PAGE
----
unless you have specified --datadir is the same as
${prefix}/share/zsh/$ZSH_VERSION/functions ($prefix itself defaults to
/usr/local, as described below). This directory will also be compiled into
-the shell as the default directory for the variable $fpath/$FPATH. You can
-override it with --enable-fndir=directory; --disable-fndir or
---enable-fndir=no will turn off both installation of functions and the
+the shell as the default directory for the parameters $fpath and
+$FPATH. You can override it with --enable-fndir=directory; --disable-fndir
+or --enable-fndir=no will turn off both installation of functions and the
setting of a default value for $fpath/$FPATH. Note the presence of
$ZSH_VERSION (e.g. `3.1.7') to avoid clashes between versions of zsh.
If you only run one version of zsh at once, installing into a common
@@ -297,15 +307,15 @@ appear at the end of the line after `functions=': note that the rest of the
line is taken verbatim as shell command line text, i.e. no quoting is used
around the value as a whole and unquoted wildcards will be expanded. To
prevent any functions from being installed, either remove the `functions='
-entry or delete the reset of the line after it.
+entry or delete the rest of the line after it.
Functions not specific to a particular module are listed on the zsh/main
line. None of these are crucial to shell operation, so you may choose not
to install them. For other modules, the functions will be installed if and
only if the module itself is installed. This will usually be what you
want; in particular, the zsh/complete and zsh/zftp modules are of much less
use without the associated functions. The functions listed with zsh/zle
-are optional, however.
+are not used by the editor unless you explicitly load them, however.
You can also use the configure option --enable-function-subdirs to allow
shell functions to be installed into subdirectories of the function
@@ -324,23 +334,21 @@ Support for large files and integers
------------------------------------
Some 32-bit systems allow special compilation modes to get around the 2GB
-file size barrier. The option --enable-lfs turns on the configure check
-for support for large files. This is now enabled by default; use
---disable-lfs to turn it off. Not all systems recognize the test used by
-zsh (via the getconf command), so flags may need to be set by hand. On
-HP-UX 10.20, zsh has been successfully compiled with large file support by
-configuring with
+file size barrier. This is enabled by default; use --disable-lfs to turn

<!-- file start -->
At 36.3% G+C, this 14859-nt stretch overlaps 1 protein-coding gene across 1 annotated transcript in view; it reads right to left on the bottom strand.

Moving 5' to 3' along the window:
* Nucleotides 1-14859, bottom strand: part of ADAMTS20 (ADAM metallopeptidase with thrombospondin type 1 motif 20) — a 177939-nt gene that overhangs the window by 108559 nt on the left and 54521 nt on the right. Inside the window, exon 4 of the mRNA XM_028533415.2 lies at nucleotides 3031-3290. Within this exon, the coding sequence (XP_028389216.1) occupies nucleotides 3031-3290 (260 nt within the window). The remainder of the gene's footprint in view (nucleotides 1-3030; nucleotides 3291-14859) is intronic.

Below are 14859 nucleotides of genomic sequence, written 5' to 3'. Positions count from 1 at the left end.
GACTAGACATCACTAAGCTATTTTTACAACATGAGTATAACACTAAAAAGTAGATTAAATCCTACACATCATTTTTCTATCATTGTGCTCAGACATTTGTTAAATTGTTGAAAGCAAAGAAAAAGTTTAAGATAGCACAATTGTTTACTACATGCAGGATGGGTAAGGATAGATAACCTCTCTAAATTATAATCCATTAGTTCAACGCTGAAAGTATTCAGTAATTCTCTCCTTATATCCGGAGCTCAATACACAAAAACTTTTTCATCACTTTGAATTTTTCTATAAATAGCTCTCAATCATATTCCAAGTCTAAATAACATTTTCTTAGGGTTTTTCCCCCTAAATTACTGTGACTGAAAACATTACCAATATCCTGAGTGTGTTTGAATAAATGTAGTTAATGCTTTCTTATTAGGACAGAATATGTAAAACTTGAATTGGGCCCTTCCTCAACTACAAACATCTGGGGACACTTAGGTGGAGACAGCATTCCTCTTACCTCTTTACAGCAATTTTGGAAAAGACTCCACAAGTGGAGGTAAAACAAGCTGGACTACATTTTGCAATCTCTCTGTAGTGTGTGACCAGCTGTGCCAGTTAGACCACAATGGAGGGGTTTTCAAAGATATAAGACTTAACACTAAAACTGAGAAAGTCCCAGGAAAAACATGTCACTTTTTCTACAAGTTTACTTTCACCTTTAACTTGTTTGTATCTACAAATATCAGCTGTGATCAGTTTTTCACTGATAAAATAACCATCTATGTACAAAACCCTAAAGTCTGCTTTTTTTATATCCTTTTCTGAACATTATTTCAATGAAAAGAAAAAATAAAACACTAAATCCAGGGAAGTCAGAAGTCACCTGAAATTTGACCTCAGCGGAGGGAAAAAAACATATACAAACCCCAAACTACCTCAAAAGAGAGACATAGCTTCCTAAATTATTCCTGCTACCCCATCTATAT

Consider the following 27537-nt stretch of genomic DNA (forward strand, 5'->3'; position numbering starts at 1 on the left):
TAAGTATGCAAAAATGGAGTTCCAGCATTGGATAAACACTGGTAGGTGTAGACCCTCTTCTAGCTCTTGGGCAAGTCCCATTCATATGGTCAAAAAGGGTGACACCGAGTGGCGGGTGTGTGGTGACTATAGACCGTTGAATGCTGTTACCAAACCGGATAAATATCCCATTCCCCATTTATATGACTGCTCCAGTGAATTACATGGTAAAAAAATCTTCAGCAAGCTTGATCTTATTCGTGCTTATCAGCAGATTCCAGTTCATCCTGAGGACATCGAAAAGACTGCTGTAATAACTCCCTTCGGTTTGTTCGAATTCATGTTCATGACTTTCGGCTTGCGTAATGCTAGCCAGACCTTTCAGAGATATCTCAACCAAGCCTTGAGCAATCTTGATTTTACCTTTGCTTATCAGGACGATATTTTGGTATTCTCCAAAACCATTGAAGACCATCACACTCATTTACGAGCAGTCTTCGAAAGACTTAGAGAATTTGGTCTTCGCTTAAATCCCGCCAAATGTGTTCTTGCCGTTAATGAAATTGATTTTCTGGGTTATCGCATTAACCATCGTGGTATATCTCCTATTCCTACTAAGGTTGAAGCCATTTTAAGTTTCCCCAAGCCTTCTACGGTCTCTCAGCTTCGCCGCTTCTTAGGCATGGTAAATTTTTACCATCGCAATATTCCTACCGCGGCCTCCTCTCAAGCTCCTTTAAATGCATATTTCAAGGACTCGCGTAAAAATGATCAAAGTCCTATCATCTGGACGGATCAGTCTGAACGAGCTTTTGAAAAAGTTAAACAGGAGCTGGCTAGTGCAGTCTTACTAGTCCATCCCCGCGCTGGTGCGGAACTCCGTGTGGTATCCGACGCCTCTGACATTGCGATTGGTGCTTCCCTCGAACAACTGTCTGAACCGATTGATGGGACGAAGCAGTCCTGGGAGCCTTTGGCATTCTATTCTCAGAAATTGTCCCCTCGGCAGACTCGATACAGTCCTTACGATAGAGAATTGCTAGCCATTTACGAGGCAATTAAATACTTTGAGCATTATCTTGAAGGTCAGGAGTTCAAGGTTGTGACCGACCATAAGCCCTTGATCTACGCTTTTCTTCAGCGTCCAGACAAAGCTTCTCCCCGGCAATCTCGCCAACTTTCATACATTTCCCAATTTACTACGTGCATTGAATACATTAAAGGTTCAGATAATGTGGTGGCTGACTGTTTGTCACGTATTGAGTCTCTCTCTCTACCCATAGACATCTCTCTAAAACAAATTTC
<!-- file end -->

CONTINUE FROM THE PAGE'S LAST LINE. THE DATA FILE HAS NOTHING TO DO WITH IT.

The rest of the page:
+it off. Not all systems recognize the test used by zsh (via the getconf
+command), so flags may need to be set by hand. On HP-UX 10.20, zsh has
+been successfully compiled with large file support by configuring with
CC="cc -Ae" CPPFLAGS="-D_LARGEFILE_SOURCE -D_FILE64" configure \
--enable-lfs ...
-You can also give a value to --enable-lfs, which will be interpreted as the
-name of a 64-bit integer type, for example --enable-lfs="long long"
-(although this type is checked for anyway).
+You can also specify --enable-lfs together with a value, which will be
+interpreted as the name of a 64-bit integer type, for example
+--enable-lfs="long long" (although this type is checked for anyway).
Furthermore, use of --enable-lfs will also enable 64-bit arithmetic for
shell parameters, and anywhere they are used such as in mathematical
formulae. This depends only on the shell finding a suitable 64-bit integer
type; it does not require that support for large files is actually
-enabled. Hence you might consider using --enable-lfs on any 32-bit system
+enabled. Hence --enable-lfs is useful on many 32-bit systems
with a suitable compiler such as gcc.
Also note that if `configure' finds out that either of the types off_t or
@@ -360,41 +368,48 @@ or relevant to zsh. To get the complete list of configure options, run
options of interest for configuring zsh.
Configuration:
- --cache-file=FILE # cache test results in FILE
- --help # print a help message
- --version # print the version of autoconf that create configure
- --quiet, --silent # do not print `checking...' messages
- --no-create # do not create output files
+ --cache-file=FILE # cache test results in FILE
+ --help # print a help message
+ --version # print the version of autoconf that create configure
+ --quiet, --silent # do not print `checking...' messages
+ --no-create # do not create output files
Directories:
- --prefix=PREFIX # install host independent files in PREFIX [/usr/local]